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Wilmshurst W L - The Masonic Initiation

Wilmshurst W L - The Masonic Initiation

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Published by: HiramSecret on Oct 03, 2011
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BYW. L. WILMSHURSTThe Sequel to The Meaning Of Masonry
 Masonry and Religion
This book is meant to be a sequel to, and an amplification of, my previous volume, The Meaning of Masonry, first published in 1922--a collection of papers issued diffidently and tentatively on thechance that they might interest some few members of the Craft in the deeper and philosophic aspectof Freemasonry. It at once met, however, with a surprisingly warm welcome from all parts of theworld, and already has had to be thrice reprinted. Any personal pleasure at its reception is eclipsedby a greater gratification and thankfulness at the now demonstrated fact that the present large andrapid increase in the number of the Fraternity is being accompanied by a correspondingly widedesire to realize the significance and purpose of the Masonic system to a much fuller degree than tillnow has been the case. The Masonic Craft seems to be gradually regenerating itself, and, as Ipreviously indicated, such a regeneration must needs make not only for the moral benefit andenlightenment of individuals and Lodges, but ultimately must react favourably upon the framework in which they exist -the whole body of society .In these circumstances it becomes possible to speak more fully, perhaps also more feelingly, upon asubject which, as a large volume of public and private testimony has revealed to me, is engaging theearnest interest of large numbers of Brethren of the Craft. So I offer them these further papers,[presenting the same subject-matter as before, but induction different form and expounding morefully matters previously treated but superficially and cursorily.By "the Masonic Initiation" I mean, of course, not merely the act and rite of reception into theOrder, but Speculative Freemasonry-within the limits of the Craft and Arch Degrees-regarded as asystem, a specialized method of intellectual guidance and spiritual instruction ; a method which toits willing and attentive devotees offers at once an interpretation of life, a rule of living, and ameans of grace, introduction, and even intromission, to life and light of a supra-natural order .Masonry being essentially and expressedly a quest after supranatural Light, the present papers areschematically arranged in correspondence with the stages of that quest ; they deal first with thetransition from darkness to light ; next with the pathway itself and the light to be found thereon ;and, lastly, with light in its fullness of attainment as the result of faithfully pursuing that path to theend. - In a final paper I have re-surveyed the Order's past and indicated its present tendencies andfuture possibilitiesIn their zeal to appreciate and make the best of their connection with the Order, some members, onefinds, experience difficulty in defining and "placing" Freemasonry . Is it Religion, Philosophy, asystem of morals, or what ? In view of the deepening interest in the subject, it may be well at theoutset to clear up this point . Masonry is not a Religion, though it contains marked religiouselements and many religious references . A Brother may legitimately say, if he wishes,-and manydo say-"Masonry is my religion," but he is not justified in classifying and holding it out to otherpeople as a Religion. Reference to the Constitutions makes it quite clear that the system is onemeant to exist outside and independently of Religion ; that all the Order requires of its members is abelief in Deity and personal conformation to the Moral Law, every Brother being free to followwhatsoever form of religion and mode of worship he pleases .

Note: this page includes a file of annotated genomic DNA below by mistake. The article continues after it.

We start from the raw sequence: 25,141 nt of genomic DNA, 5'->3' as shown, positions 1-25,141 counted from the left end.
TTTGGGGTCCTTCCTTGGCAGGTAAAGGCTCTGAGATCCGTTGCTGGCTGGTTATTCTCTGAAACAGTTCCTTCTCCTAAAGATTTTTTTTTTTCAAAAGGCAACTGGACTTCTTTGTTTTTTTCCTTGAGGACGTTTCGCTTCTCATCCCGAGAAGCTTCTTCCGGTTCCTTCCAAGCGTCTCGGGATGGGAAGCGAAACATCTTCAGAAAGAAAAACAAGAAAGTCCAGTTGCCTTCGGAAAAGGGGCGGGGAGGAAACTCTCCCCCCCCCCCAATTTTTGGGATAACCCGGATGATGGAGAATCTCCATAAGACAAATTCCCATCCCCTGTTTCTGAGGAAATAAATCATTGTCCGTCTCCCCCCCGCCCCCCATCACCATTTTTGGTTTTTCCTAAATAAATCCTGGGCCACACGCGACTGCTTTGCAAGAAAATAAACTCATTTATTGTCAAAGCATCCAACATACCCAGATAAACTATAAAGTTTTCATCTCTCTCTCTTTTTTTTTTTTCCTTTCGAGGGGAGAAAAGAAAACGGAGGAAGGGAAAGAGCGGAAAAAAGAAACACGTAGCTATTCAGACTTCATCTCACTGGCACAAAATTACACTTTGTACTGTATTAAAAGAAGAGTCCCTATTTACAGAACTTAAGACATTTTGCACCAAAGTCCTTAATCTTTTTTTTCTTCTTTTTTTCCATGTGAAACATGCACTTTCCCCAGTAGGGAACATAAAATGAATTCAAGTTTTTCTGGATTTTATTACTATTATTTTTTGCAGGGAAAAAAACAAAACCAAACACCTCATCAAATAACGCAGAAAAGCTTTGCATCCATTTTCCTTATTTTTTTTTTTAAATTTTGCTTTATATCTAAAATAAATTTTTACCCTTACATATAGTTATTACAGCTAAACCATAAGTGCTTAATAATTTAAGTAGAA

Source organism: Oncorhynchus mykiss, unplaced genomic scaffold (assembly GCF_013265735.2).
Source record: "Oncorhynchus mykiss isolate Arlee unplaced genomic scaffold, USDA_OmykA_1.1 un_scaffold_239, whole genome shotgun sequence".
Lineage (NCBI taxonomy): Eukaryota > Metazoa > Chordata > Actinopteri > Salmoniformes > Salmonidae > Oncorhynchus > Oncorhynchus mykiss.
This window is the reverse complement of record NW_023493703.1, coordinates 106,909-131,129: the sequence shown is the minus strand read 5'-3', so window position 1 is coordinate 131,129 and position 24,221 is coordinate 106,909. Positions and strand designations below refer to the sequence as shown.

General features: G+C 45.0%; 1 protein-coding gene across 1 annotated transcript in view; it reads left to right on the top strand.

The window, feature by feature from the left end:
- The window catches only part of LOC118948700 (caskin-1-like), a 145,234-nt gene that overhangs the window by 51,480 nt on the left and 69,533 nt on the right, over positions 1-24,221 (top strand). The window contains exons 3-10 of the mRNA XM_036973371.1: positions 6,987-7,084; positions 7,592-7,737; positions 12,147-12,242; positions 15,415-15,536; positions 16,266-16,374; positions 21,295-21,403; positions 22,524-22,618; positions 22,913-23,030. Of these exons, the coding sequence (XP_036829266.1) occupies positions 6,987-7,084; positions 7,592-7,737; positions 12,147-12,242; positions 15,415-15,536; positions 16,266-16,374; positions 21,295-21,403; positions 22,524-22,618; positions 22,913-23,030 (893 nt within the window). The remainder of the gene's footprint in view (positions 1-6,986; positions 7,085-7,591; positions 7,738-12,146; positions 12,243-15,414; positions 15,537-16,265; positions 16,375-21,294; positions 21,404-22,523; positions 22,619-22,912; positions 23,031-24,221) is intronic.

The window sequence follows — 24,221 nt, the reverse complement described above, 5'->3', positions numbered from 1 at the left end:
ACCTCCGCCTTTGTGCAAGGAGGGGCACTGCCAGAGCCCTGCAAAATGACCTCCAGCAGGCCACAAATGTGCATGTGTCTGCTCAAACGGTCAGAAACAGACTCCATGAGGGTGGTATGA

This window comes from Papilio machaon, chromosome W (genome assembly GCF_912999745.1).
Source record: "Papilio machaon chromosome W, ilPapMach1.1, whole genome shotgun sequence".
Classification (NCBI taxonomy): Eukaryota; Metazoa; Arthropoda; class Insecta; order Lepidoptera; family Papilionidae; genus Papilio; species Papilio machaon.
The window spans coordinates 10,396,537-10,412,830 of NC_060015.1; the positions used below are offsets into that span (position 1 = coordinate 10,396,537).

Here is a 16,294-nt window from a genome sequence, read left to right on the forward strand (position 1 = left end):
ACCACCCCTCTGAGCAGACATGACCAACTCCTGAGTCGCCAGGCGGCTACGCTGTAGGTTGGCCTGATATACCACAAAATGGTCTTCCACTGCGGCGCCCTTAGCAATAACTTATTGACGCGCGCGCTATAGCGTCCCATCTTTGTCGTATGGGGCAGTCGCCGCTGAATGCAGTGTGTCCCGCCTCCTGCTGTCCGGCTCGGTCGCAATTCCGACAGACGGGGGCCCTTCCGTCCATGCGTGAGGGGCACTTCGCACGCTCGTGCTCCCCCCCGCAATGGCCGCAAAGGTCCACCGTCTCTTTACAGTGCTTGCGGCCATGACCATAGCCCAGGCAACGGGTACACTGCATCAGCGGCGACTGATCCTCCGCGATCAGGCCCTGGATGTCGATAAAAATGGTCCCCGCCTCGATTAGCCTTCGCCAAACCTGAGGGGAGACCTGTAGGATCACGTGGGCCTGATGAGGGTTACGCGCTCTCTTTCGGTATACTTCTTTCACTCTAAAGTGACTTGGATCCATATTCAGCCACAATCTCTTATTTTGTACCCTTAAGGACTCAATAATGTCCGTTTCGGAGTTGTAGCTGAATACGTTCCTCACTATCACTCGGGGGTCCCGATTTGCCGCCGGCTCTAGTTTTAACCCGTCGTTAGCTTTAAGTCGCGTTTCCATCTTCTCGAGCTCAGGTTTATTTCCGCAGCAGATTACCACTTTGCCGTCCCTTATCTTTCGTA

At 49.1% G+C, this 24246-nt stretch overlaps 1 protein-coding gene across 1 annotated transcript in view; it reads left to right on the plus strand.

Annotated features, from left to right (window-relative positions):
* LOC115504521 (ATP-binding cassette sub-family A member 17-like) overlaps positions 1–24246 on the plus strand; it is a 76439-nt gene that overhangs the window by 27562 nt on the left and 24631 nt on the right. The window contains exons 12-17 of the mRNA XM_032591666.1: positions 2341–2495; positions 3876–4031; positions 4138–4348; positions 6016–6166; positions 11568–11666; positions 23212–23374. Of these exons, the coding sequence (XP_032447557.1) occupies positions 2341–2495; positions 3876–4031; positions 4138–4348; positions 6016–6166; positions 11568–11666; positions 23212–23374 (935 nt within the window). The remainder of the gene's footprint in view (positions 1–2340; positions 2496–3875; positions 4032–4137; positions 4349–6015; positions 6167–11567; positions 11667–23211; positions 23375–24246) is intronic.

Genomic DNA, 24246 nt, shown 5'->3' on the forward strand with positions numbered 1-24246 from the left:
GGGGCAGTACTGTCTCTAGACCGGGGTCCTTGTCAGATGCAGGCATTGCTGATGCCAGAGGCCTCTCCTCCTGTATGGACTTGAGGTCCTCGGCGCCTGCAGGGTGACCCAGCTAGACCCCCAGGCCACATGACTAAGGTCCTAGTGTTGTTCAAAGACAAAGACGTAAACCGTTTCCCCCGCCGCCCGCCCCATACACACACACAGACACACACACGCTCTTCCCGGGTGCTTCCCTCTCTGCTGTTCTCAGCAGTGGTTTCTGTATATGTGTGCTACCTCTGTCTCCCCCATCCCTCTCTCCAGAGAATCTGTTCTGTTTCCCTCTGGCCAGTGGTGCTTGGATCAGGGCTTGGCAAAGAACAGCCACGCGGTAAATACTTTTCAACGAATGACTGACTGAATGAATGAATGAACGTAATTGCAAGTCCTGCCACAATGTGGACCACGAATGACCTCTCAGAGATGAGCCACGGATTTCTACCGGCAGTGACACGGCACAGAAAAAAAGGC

Neither is Masonry a Philosophy ; albeit behind it lies a large philosophical background notappearing in its surface-rituals and doctrine, but left for discovery to the research and effort of theBrethren . That philosophical background is a Gnosis or Wisdom-teaching as old as the world, onewhich has been shared alike by the Vedists of the East, the Egyptian, Chaldean and OrphicInitiation systems, the Pythagorean and Platonist schools, and all the Mystery Temples of both thepast and the present, Christian or otherwise. The present renaissance in the Masonic Order iscalculated to cause a marked, if gradual, revival of interest in that philosophy, with the probableeventual result that there will come about a general restoration of the Mysteries, inhibited during thelast sixteen centuries . But of this more will be said in the final section of this book The official description of Masonry is that it is a "System of Morality." This is true, but in twosenses, one only of which is usually thought of . The term is usually interpreted as meaning a"system of morals." But men need not enter a secret order to learn morals and study ethics ; nor isan elaborate duction ceremonial organization needed to teach them. Elementary morals can be, andare, learned in the outside world ; and must be learned there if one is to be merely a decent memberof society . The possession of "strict morals," as every Mason knows, is a preliminary qualificationfor entering the Order ; a man does not enter it to acquire them after he has entered . It is true hefinds the Order insistent on obedience to the Moral Law and emphasising closer cultivation of certain ethical virtues, as is essential to those who propose to enter upon a course of spiritualscience ; and this is the primary, more obvious sense in which the term "system of morality" is used.But the word "morality," in its original, and also in its Masonic, connotation, has a further meaning; one carrying the same sense as it does when we speak of a "morality-play ." A "morality" is aliterary or dramatic way of expressing spiritual truth, putting it forward allegorically and inaccordance with certain well-settled principles and methods (mores) ; it is the equivalent of a usageor "use," as ecclesiastics speak of "the Sarum use" or liturgy . In the same sense Plutarch's Moraliais largely a series of disquisitions upon the mores of the ancient religious Mystery-schools .A "system of morality," therefore, means secondarily" a systematized and dramatized method of moral discipline and philosophic instruction, based on ancient usage and long established practice ."The method in question is that of Initiation ; the usage and practice is that of allegory and symbol,which it is the Freemason's duty, if he wishes to understand his system, to labour to interpret andput to personal application. If he fails to do so, he still remains and the system deliberately intendsthat he should in the dark about the Order's real meaning and secrets, although formally a memberof it . The Order, the morality-system, merely guarantees its own possession of Truth ; it does notundertake to impart it save to those who labour for it . For Truth and its real arcana can never becommunicated directly, or save through allegory and symbol, myth and sacrament. The onus of translating these must ever rest with the recipient as part .-of his lifework ; until he makes the truthhis own he can never know it to be truth ; he must do the will before he can know the doctrine . "Iknow not how it is" (said St. Bernard of Clairvaux of allegory and symbol) "but the more thatspiritual realities are clothed with obscuring veils, the more they delight and attract ; and nothing somuch heightens longing for them as such tender refusal."Masonry, then,-as a "system of morality" as thus defined-is neither a Religion nor a Philosophy, butat once a Science and an Art, a Theory and a Practice ; and this was ever the way in which theSchools of the Ancient Wisdom and Mysteries proceeded. They first exhibited to the intendingdisciple a picture of the Life-process ; they taught him the story of the soul's genesis and descentinto this world ; they showed him its present imperfect, restricted state and its unfortunate position ;they indicated that there was a scientific method by which it might be perfected and regain itsoriginal condition . This was the Science-half of their systems, the programme or theory placedinduction advance before disciples, that they might have a thorough intellectual grasp of the